Abstract. We consider the problem of certifying the robustness of deep neural networks against real-world distribution shifts. To do so, we bridge the gap between hand-crafted specifications and realistic deployment settings by considering a neural-symbolic verification framework in which generative models are trained to learn perturbations from data and specifications are defined with respect to the output of these learned models. A pervasive challenge arising from this setting is that although S-shaped activations (e.g., sigmoid, tanh) are common in the last layer of deep generative models, existing verifiers cannot tightly approximate S-shaped activations. To address this challenge, we propose a general meta-algorithm for handling S-shaped activations which leverages classical notions of counter-example-guided abstraction refinement. The key idea is to ``lazily'' refine the abstraction of S-shaped functions to exclude spurious counter-examples found in the previous abstraction, thus guaranteeing progress in the verification process while keeping the state-space small. For networks with sigmoid activations, we show that our technique outperforms state-of-the-art verifiers on certifying robustness against both canonical adversarial perturbations and numerous real-world distribution shifts. Furthermore, experiments on the MNIST and CIFAR-10 datasets show that distribution-shift-aware algorithms have significantly higher certified robustness against distribution shifts.
CARE: Certifiably Robust Learning with Reasoning via Variational InferenceOpenReview

Jiawei Zhang (University of Illinois Urbana-Champaign, USA), Linyi Li (University of Illinois Urbana-Champaign, USA), Ce Zhang (ETH Zürich, Switzerland), and Bo Li (University of Illinois Urbana-Champaign, USA)

Abstract. Despite great recent advances achieved by deep neural networks (DNNs), they are often vulnerable to adversarial attacks. Intensive research efforts have been made to improve the robustness of DNNs; however, most empirical defenses can be adaptively attacked again, and the theoretically certified robustness is limited, especially on large-scale datasets. One potential root cause of such vulnerabilities for DNNs is that although they have demonstrated powerful expressiveness, they lack the reasoning ability to make robust and reliable predictions. In this paper, we aim to integrate domain knowledge to enable robust learning with the reasoning paradigm. In particular, we propose a certifiably robust learning with reasoning pipeline (CARE), which consists of a learning component and a reasoning component. Concretely, we use a set of standard DNNs to serve as the learning component to make semantic predictions (e.g., whether the input is furry), and we leverage the probabilistic graphical models, such as Markov logic networks (MLN), to serve as the reasoning component to enable knowledge/logic reasoning (e.g., IsPanda -> IsFurry). However, it is known that the exact inference of MLN (reasoning) is #P-complete, which limits the scalability of the pipeline. To this end, we propose to approximate the MLN inference via variational inference based on an efficient expectation maximization algorithm. In particular, we leverage graph convolutional networks (GCNs) to encode the posterior distribution during variational inference and update the parameters of GCNs (E-step) and the weights of knowledge rules in MLN (M-step) iteratively. We conduct extensive experiments on different datasets such as AwA2, Word50, GTSRB, and PDF malware, and we show that CARE achieves significantly higher certified robustness (e.g., the certified accuracy is improved from 36.0% to 61.8% under l_2 radius 2.0 on AwA2) compared with the state-of-the-art baselines. We additionally conducted different ablation studies to demonstrate the empirical robustness of CARE and the effectiveness of different knowledge integration.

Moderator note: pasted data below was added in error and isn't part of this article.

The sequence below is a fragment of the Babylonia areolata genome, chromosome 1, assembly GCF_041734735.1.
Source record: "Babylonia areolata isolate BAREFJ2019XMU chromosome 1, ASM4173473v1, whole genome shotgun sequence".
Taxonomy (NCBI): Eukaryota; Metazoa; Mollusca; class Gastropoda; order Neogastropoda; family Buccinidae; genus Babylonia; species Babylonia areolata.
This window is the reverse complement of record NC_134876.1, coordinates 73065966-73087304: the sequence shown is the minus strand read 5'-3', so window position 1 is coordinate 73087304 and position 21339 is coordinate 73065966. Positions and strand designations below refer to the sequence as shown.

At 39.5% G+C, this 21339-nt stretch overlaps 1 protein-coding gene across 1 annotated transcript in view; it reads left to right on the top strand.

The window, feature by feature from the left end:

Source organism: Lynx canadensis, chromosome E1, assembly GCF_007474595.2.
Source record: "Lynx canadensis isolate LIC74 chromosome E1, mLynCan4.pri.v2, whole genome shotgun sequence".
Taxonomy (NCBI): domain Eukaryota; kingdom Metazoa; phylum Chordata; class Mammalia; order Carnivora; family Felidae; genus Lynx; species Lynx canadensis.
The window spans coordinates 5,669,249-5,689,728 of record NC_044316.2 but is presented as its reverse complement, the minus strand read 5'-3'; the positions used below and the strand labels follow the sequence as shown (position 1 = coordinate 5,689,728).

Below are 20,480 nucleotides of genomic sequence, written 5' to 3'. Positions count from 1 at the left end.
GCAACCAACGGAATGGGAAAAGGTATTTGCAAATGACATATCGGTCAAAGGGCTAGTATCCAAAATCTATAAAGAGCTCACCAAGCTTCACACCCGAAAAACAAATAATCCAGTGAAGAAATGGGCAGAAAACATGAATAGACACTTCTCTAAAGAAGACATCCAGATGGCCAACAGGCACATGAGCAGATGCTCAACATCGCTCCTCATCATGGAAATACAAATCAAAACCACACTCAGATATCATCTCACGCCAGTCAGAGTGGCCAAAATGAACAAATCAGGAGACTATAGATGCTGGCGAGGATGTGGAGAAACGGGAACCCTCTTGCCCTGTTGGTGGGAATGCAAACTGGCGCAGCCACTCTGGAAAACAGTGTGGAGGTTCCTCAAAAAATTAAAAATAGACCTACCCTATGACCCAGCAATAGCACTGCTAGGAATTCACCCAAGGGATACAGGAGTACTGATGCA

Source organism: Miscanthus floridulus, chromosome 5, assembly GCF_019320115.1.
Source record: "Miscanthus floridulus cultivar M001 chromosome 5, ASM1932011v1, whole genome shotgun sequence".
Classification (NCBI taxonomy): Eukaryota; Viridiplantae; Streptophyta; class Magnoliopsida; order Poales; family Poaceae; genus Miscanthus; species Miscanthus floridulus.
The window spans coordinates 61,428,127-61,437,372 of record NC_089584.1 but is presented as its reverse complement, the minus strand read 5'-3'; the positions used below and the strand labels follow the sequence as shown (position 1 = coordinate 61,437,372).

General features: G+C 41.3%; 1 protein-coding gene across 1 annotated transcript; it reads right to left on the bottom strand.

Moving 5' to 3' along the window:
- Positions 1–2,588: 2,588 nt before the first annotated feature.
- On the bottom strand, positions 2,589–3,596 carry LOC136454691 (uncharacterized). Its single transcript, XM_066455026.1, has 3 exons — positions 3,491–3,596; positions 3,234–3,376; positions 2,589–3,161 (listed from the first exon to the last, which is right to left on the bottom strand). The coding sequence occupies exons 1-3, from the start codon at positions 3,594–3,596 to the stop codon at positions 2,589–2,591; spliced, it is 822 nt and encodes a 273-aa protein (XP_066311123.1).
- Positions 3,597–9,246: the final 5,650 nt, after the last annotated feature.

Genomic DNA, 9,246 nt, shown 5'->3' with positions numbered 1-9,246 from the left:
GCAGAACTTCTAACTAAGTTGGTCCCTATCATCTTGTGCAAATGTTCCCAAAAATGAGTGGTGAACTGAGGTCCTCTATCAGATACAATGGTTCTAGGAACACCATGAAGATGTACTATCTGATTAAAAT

FaShapley: Fast and Approximated Shapley Based Model Pruning Towards Certifiably Robust DNNsOpenReview

Mintong Kang (University of Illinois at Urbana-Champaign), Linyi Li (University of Illinois at Urbana-Champaign), and Bo Li (University of Illinois at Urbana-Champaign)

Abstract. Despite the great success achieved by deep neural networks (DNNs) recently, several concerns have been raised regarding their robustness against adversarial perturbations as well as large model size in resource-constrained environments. Recent studies on robust learning indicate that there is a tradeoff between robustness and model size. For instance, larger smoothed models would provide higher robustness certification. Recent works have tried to weaken such a tradeoff by training small models via optimized pruning. However, these methods usually do not directly take specific neuron properties such as their importance into account. In this paper, we focus on designing a quantitative criterion, neuron Shapley, to evaluate the neuron weight/filter importance within DNNs, leading to effective unstructured/structured pruning strategies to improve the certified robustness of the pruned models. However, directly computing Shapley value for neurons is of exponential computational complexity, and thus we propose a fast and approximated Shapley (FaShapley) method via gradient-based approximation and optimized sample-size. Theoretically, we analyze the desired properties (e.g, linearity and symmetry) and sample complexity of FaShapley. Empirically, we conduct extensive experiments on different datasets with both unstructured pruning and structured pruning. The results on several DNN architectures trained with different robust learning algorithms show that FaShapley achieves state-of-the-art certified robustness under different settings.